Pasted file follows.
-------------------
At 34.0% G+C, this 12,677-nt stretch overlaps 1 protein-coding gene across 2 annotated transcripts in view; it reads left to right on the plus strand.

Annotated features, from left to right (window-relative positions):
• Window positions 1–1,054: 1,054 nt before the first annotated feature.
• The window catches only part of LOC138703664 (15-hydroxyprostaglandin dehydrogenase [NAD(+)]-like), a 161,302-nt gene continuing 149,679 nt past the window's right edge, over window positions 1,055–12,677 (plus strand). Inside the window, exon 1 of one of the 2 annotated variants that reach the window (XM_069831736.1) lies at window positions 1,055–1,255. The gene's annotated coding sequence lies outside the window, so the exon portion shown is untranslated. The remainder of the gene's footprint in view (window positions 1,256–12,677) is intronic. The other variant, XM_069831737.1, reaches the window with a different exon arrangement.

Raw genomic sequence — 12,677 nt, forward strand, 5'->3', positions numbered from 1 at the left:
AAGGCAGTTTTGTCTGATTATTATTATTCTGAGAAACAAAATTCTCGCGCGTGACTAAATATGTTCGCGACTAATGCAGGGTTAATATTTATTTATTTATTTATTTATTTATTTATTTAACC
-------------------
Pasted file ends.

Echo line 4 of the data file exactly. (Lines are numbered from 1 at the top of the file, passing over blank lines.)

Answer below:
• The window catches only part of LOC138703664 (15-hydroxyprostaglandin dehydrogenase [NAD(+)]-like), a 161,302-nt gene continuing 149,679 nt past the window's right edge, over window positions 1,055–12,677 (plus strand). Inside the window, exon 1 of one of the 2 annotated variants that reach the window (XM_069831736.1) lies at window positions 1,055–1,255. The gene's annotated coding sequence lies outside the window, so the exon portion shown is untranslated. The remainder of the gene's footprint in view (window positions 1,256–12,677) is intronic. The other variant, XM_069831737.1, reaches the window with a different exon arrangement.